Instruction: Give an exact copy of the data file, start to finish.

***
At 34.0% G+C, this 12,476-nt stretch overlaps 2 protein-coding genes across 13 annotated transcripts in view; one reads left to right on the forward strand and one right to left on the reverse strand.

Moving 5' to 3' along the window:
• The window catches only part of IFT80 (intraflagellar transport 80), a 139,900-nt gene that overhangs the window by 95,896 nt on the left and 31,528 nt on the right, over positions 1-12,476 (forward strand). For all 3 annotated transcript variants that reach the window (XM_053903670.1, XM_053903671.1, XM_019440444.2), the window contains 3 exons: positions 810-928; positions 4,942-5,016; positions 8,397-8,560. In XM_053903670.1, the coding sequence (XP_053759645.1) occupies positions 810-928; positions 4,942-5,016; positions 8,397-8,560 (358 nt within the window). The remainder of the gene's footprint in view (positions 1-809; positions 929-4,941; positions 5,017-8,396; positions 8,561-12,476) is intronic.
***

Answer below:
At 34.0% G+C, this 12,476-nt stretch overlaps 2 protein-coding genes across 13 annotated transcripts in view; one reads left to right on the forward strand and one right to left on the reverse strand.

Moving 5' to 3' along the window:
• The window catches only part of IFT80 (intraflagellar transport 80), a 139,900-nt gene that overhangs the window by 95,896 nt on the left and 31,528 nt on the right, over positions 1-12,476 (forward strand). For all 3 annotated transcript variants that reach the window (XM_053903670.1, XM_053903671.1, XM_019440444.2), the window contains 3 exons: positions 810-928; positions 4,942-5,016; positions 8,397-8,560. In XM_053903670.1, the coding sequence (XP_053759645.1) occupies positions 810-928; positions 4,942-5,016; positions 8,397-8,560 (358 nt within the window). The remainder of the gene's footprint in view (positions 1-809; positions 929-4,941; positions 5,017-8,396; positions 8,561-12,476) is intronic.